""I knew that any meaningful explanation of what Africa was to me would depend on discovering what Africa was, and is, both to Africans and to all of us."" That imperative led Harvard professor Gates (Thirteen Ways of Looking at a Black Man) on a journey through a dozen countries in an attempt to learn ""who `the African people' were and what, in fact, they had contributed to civilization."" Its fruit--a thoughtful, copiously illustrated survey of 22 outstanding sites that is the companion book to an upcoming PBS series--will open a new world to readers of all stripes. In Ethiopia, Gates visits Axum, where the practice of Christianity is older than in any Western European country and where the Ark of the Covenant may reside. In Mali, Gates explores Timbuktu, which was once ""the site of black Africa's most important center of scholarship and learning... rivaling Europe's emerging universities."" His excursions into Ghana and Benin provide the backdrop for an unflinching look at the role Africans played in the slave trade. In South Africa, he refutes the main tenet of apartheid's ""counterfeit"" history--that the land was uninhabited until the first white settler arrived in 1652--by journeying to the lost cities of the Shona kingdom. The author scrupulously distinguishes proven facts from hopeful conjecture, and the text is lightened by numerous humorous anecdotes. Though the book's rapid switches between present and past are occasionally awkward, the structure allows Gates to fuse his scholarship with candid accounts of his own longing for, and later discovery of, the richness of African history. The result is a marvel all its own: a book that celebrates the continent's neglected achievements. BOMC and Doubleday Natural Science Book Club selections. (Oct.)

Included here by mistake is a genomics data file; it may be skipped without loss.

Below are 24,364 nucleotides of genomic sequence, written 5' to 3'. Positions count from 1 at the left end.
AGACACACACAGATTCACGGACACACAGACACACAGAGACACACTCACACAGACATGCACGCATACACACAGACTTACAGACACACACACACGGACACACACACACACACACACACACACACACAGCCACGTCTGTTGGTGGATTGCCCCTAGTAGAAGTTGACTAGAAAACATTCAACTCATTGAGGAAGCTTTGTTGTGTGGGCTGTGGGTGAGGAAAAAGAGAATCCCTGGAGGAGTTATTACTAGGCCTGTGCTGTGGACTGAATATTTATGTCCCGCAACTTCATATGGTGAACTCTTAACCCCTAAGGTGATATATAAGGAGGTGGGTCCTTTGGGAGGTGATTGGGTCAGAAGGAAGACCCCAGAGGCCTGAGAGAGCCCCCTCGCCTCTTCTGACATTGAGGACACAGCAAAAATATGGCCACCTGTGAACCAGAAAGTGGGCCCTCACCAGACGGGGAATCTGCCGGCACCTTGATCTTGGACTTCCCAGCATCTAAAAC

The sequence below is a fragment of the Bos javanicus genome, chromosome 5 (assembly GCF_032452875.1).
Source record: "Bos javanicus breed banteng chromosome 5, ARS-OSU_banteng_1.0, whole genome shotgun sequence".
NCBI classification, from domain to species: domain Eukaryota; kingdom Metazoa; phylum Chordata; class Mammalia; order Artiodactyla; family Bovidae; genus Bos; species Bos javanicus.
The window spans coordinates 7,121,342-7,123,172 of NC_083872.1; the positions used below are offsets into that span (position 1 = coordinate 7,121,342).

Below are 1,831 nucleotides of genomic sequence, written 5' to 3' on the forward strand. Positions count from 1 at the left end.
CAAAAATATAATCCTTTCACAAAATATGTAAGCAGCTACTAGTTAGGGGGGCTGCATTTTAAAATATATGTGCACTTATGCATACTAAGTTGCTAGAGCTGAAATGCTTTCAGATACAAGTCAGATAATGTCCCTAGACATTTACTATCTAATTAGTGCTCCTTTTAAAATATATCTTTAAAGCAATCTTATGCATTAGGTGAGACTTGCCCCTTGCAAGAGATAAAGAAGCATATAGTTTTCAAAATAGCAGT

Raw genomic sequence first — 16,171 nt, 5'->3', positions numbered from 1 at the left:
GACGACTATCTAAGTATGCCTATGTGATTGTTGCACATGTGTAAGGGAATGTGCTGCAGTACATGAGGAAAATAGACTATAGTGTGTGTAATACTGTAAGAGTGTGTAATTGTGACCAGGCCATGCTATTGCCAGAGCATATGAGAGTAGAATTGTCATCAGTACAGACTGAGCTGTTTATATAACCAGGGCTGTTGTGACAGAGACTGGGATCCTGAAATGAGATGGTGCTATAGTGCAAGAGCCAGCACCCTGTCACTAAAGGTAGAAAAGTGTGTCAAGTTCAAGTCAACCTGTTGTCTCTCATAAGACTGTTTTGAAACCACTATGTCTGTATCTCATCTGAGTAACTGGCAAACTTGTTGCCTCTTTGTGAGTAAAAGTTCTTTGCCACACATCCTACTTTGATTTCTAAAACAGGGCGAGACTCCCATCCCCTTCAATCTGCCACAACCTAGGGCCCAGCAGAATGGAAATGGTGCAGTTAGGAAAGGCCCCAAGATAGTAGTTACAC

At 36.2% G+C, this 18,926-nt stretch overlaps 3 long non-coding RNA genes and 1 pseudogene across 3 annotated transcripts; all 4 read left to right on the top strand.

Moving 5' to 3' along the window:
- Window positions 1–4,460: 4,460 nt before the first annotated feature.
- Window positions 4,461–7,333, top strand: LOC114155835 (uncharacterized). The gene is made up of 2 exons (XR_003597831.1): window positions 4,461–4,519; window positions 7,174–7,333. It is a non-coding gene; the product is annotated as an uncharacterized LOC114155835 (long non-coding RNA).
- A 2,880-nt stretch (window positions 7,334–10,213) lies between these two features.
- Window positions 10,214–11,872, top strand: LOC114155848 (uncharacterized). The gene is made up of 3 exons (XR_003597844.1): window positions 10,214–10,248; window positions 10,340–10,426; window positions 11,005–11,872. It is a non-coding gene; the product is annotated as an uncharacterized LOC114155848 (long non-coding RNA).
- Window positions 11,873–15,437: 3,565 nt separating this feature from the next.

Reviewed on: 10/04/1999 Release date: 10/01/1999 Genre: Nonfiction
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